pocket
I. noun Etymology: Middle English poket, from Anglo-French poket, pochete, diminutive of poke, pouche bag — more at pouch Date: 15th century 1. a. a small bag carried by a person ; purse b. a small bag that is sewed or inserted in a garment so that it is open at the top or side <
coat pocket
>
2. supply of money ; means 3. receptacle, container: as a. an opening at the corner or side of a billiard table b. a superficial pouch in some animals 4. a small often isolated area or group <
pockets of unemployment
>
: a. a cavity containing a deposit (as of gold, water, or gas) b. air pocket 5. a place for a batten made by sewing a strip on a sail 6. a. blind alley b. the position of a contestant in a race hemmed in by others c. an area formed by blockers from which a football quarterback attempts to pass 7. the concave area at the base of the finger sections of a baseball glove or mitt in which the ball is normally caught • pocketful noun II. transitive verb Date: 1589 1. a. to put or enclose in or as if in one's pocket <
pocketed the change
>
b. to appropriate to one's own use ; steal c. to refuse assent to (a bill) by a pocket veto 2. to put up with ; accept 3. to set aside ; suppress <
pocketed his pride
>
4. a. to hem in b. to drive (a ball) into a pocket of a pool table 5. to cover or supply with pockets • pocketable adjective III. adjective Date: 1612 1. a. small enough to be carried in the pocket b. small, miniature <
a pocket park
>
2. a. of or relating to money b. carried in or paid from one's own pocket

New Collegiate Dictionary. 2001.

Synonyms:

Look at other dictionaries:

  • Pocket — Pock et (p[o^]k [e^]t), n. [OE. poket, Prov. F. & OF. poquette, F. pochette, dim. fr. poque, pouque, F. poche; probably of Teutonic origin. See {Poke} a pocket, and cf. {Poach} to cook eggs, to plunder, and {Pouch}.] 1. A bag or pouch;… …   The Collaborative International Dictionary of English

  • pocket — ► NOUN 1) a small bag sewn into or on clothing, used for carrying small articles. 2) a small, isolated patch, group, or area. 3) (one s pocket) informal one s financial resources. 4) a pouch like storage compartment in a suitcase, car door, etc.… …   English terms dictionary

  • pocket — [päk′it] n. [ME poket < Anglo Fr pokete, for MFr dial. poquette, dim. of poque, poche: see POACH1] 1. Archaic a sack, esp. when used to measure something 2. a) a little bag or pouch, now usually sewn into or on clothing, for carrying money and …   English World dictionary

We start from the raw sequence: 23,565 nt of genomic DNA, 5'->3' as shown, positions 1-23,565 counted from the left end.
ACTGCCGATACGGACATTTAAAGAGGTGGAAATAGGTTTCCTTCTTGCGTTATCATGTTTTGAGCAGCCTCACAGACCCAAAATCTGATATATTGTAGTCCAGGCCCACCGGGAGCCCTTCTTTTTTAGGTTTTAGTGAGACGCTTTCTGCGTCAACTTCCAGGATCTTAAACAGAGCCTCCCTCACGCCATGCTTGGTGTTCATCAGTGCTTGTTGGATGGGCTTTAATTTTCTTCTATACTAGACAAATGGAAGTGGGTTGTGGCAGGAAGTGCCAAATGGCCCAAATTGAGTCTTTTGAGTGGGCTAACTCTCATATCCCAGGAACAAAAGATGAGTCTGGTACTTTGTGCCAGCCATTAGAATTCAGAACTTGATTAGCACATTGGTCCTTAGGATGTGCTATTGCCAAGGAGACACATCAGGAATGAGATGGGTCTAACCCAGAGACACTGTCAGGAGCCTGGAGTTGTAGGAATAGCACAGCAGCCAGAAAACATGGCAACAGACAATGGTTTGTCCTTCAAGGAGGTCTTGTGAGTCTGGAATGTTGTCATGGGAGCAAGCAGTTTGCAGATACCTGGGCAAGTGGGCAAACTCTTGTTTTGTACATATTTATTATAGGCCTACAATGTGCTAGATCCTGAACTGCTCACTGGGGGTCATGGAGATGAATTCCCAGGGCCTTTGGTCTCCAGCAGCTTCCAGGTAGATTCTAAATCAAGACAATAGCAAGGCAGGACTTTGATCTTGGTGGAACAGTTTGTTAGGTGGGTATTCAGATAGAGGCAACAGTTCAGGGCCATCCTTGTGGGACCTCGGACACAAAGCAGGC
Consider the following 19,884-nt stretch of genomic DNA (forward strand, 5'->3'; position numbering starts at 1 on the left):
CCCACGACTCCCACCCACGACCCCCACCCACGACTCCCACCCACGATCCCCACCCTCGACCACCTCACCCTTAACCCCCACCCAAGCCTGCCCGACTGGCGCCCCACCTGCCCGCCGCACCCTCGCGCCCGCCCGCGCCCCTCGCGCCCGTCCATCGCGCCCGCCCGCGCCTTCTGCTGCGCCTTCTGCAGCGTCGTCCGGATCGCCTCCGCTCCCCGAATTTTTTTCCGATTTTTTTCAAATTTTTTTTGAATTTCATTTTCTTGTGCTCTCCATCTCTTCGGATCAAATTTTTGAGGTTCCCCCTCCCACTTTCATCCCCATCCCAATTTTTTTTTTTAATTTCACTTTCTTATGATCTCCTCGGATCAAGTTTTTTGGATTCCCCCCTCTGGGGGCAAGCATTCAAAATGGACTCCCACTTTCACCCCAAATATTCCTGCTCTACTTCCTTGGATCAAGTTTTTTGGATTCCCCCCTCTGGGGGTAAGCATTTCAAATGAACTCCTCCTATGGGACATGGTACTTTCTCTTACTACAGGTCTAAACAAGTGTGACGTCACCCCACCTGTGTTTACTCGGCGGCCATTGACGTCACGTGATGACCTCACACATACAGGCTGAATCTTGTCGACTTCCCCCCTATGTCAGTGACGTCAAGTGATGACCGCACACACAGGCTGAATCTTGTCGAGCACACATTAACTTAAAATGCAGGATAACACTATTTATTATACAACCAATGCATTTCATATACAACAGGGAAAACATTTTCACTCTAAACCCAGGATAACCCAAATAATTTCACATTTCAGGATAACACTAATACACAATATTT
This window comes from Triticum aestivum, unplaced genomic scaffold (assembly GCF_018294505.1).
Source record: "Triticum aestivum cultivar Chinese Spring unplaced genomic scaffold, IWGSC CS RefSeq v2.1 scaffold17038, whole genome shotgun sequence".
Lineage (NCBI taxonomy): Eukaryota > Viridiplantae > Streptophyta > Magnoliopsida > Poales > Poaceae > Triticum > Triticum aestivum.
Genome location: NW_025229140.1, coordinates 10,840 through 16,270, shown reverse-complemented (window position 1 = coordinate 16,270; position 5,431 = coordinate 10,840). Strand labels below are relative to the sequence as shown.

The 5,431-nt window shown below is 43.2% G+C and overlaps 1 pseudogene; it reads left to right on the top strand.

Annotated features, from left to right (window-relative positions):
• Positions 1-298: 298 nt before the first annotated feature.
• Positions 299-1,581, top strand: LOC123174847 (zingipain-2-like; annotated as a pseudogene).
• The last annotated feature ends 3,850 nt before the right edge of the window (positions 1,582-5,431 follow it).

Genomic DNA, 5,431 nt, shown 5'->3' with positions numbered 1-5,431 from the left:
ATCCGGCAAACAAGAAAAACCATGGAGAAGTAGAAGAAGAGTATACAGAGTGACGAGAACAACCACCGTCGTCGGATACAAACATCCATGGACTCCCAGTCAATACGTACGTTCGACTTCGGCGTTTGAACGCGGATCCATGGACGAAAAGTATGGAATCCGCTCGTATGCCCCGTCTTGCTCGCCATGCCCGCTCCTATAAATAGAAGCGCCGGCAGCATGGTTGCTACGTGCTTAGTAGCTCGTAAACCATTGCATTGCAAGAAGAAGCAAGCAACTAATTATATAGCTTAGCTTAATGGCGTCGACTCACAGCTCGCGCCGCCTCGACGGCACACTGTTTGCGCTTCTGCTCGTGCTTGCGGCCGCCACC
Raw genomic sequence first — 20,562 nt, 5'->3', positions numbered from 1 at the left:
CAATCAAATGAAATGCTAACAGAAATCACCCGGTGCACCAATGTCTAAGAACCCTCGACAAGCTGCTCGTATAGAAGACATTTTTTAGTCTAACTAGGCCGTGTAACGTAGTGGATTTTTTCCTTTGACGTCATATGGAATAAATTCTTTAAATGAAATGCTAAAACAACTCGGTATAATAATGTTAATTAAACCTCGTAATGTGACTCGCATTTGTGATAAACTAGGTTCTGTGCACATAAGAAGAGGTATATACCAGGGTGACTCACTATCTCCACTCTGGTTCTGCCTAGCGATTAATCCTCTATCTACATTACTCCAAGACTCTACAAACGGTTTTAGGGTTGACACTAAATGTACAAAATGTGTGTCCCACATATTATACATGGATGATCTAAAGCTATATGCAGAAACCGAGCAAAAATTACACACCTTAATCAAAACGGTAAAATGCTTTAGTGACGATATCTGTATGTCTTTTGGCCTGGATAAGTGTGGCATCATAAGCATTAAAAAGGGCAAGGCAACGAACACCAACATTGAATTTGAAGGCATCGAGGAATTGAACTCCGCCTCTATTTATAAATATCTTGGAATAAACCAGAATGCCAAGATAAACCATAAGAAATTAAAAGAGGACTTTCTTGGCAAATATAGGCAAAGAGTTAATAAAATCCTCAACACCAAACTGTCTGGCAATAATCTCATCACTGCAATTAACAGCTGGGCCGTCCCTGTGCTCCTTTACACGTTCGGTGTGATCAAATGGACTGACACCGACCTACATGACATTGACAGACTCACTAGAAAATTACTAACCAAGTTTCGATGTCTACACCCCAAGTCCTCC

• Pocket — Pock et, v. t. [imp. & p. p. {Pocketed}; p. pr. & vb. n. {Pocketing}.] 1. To put, or conceal, in the pocket; as, to pocket the change. [1913 Webster] He would pocket the expense of the license. Sterne. [1913 Webster] 2. To take clandestinely or… …   The Collaborative International Dictionary of English

  • pocket — [pɔkɛt] n. ÉTYM. 1830, Balzac, au sens 1, in Rey Debove et Gagnon; mot angl. « poche ». ❖ ♦ Anglicisme. 1 Vx. Pocket book. 2 (Mil. XXe). Fam …   Encyclopédie Universelle

  • pocket — / pɑkit/, it. / pɔket/ s. ingl. [da pocket tasca ], usato in ital. al masch. (bibl.) [libro di piccolo formato, venduto generalm. a basso prezzo] ▶◀ [➨ pocket book] …   Enciclopedia Italiana

  • pocket — [adj] small, portable abridged, canned, capsule, compact, concise, condensed, diminutive, epitomized, itsy bitsy*, little, midget, miniature, minute, peewee*, pint sized*, potted, tiny, wee; concept 773 Ant. big, huge, large pocket [n] cavity,… …   New thesaurus

  • Pocket — Pock et, n. Any hollow place suggestive of a pocket in form or use; specif.: (a) A bin for strong coal, grain, etc. (b) A socket for receiving the foot of a post, stake, etc. (c) A bright on a lee shore. [Webster 1913 Suppl.] …   The Collaborative International Dictionary of English

  • Pocket — (engl.), die Tasche, daher P. book, das Taschenbuch, P. chronometer, der Taschenchronometer etc …   Pierer's Universal-Lexikon

  • pocket — index obtain, receive (acquire), steal Burton s Legal Thesaurus. William C. Burton. 2006 …   Law dictionary

  • pocket — n *hole, hollow, cavity, void, vacuum …   New Dictionary of Synonyms

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